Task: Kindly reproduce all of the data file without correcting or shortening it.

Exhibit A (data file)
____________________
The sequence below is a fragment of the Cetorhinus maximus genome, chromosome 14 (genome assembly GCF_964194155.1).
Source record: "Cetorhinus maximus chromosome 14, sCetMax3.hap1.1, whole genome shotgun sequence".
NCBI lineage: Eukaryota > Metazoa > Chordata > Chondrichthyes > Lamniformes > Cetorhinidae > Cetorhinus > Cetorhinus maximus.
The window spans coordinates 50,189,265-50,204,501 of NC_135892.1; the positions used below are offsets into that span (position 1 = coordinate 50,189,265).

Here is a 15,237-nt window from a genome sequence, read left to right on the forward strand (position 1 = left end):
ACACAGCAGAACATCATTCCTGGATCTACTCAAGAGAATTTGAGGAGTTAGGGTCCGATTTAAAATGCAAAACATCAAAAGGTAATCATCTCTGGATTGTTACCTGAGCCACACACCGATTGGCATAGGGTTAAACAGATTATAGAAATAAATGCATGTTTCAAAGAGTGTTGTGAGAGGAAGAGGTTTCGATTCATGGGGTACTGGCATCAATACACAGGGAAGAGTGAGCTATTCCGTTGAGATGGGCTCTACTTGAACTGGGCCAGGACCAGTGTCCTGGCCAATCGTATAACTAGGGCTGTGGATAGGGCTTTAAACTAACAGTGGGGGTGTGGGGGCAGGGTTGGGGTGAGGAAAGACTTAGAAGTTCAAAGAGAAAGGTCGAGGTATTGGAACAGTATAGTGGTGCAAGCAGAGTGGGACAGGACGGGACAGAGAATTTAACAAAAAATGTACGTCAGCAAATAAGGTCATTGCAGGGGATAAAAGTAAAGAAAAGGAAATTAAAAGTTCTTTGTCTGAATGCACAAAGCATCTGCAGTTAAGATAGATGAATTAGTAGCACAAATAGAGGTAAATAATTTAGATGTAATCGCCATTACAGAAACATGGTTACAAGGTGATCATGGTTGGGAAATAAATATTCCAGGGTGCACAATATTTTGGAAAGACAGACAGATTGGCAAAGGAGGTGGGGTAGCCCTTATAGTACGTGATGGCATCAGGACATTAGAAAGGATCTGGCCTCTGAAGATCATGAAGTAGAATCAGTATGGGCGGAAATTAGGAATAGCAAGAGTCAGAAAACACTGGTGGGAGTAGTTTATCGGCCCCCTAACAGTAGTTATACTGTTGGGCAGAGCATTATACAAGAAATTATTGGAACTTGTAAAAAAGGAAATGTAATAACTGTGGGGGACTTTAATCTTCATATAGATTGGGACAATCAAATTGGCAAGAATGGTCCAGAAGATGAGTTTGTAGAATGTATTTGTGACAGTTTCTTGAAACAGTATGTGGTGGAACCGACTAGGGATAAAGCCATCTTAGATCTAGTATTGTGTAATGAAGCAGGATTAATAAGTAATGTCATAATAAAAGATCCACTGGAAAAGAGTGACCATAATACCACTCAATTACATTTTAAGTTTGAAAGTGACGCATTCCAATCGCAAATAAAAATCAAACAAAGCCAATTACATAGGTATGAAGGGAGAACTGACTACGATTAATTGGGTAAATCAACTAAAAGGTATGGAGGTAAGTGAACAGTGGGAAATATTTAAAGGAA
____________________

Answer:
The sequence below is a fragment of the Cetorhinus maximus genome, chromosome 14 (genome assembly GCF_964194155.1).
Source record: "Cetorhinus maximus chromosome 14, sCetMax3.hap1.1, whole genome shotgun sequence".
NCBI lineage: Eukaryota > Metazoa > Chordata > Chondrichthyes > Lamniformes > Cetorhinidae > Cetorhinus > Cetorhinus maximus.
The window spans coordinates 50,189,265-50,204,501 of NC_135892.1; the positions used below are offsets into that span (position 1 = coordinate 50,189,265).

Here is a 15,237-nt window from a genome sequence, read left to right on the forward strand (position 1 = left end):
ACACAGCAGAACATCATTCCTGGATCTACTCAAGAGAATTTGAGGAGTTAGGGTCCGATTTAAAATGCAAAACATCAAAAGGTAATCATCTCTGGATTGTTACCTGAGCCACACACCGATTGGCATAGGGTTAAACAGATTATAGAAATAAATGCATGTTTCAAAGAGTGTTGTGAGAGGAAGAGGTTTCGATTCATGGGGTACTGGCATCAATACACAGGGAAGAGTGAGCTATTCCGTTGAGATGGGCTCTACTTGAACTGGGCCAGGACCAGTGTCCTGGCCAATCGTATAACTAGGGCTGTGGATAGGGCTTTAAACTAACAGTGGGGGTGTGGGGGCAGGGTTGGGGTGAGGAAAGACTTAGAAGTTCAAAGAGAAAGGTCGAGGTATTGGAACAGTATAGTGGTGCAAGCAGAGTGGGACAGGACGGGACAGAGAATTTAACAAAAAATGTACGTCAGCAAATAAGGTCATTGCAGGGGATAAAAGTAAAGAAAAGGAAATTAAAAGTTCTTTGTCTGAATGCACAAAGCATCTGCAGTTAAGATAGATGAATTAGTAGCACAAATAGAGGTAAATAATTTAGATGTAATCGCCATTACAGAAACATGGTTACAAGGTGATCATGGTTGGGAAATAAATATTCCAGGGTGCACAATATTTTGGAAAGACAGACAGATTGGCAAAGGAGGTGGGGTAGCCCTTATAGTACGTGATGGCATCAGGACATTAGAAAGGATCTGGCCTCTGAAGATCATGAAGTAGAATCAGTATGGGCGGAAATTAGGAATAGCAAGAGTCAGAAAACACTGGTGGGAGTAGTTTATCGGCCCCCTAACAGTAGTTATACTGTTGGGCAGAGCATTATACAAGAAATTATTGGAACTTGTAAAAAAGGAAATGTAATAACTGTGGGGGACTTTAATCTTCATATAGATTGGGACAATCAAATTGGCAAGAATGGTCCAGAAGATGAGTTTGTAGAATGTATTTGTGACAGTTTCTTGAAACAGTATGTGGTGGAACCGACTAGGGATAAAGCCATCTTAGATCTAGTATTGTGTAATGAAGCAGGATTAATAAGTAATGTCATAATAAAAGATCCACTGGAAAAGAGTGACCATAATACCACTCAATTACATTTTAAGTTTGAAAGTGACGCATTCCAATCGCAAATAAAAATCAAACAAAGCCAATTACATAGGTATGAAGGGAGAACTGACTACGATTAATTGGGTAAATCAACTAAAAGGTATGGAGGTAAGTGAACAGTGGGAAATATTTAAAGGAA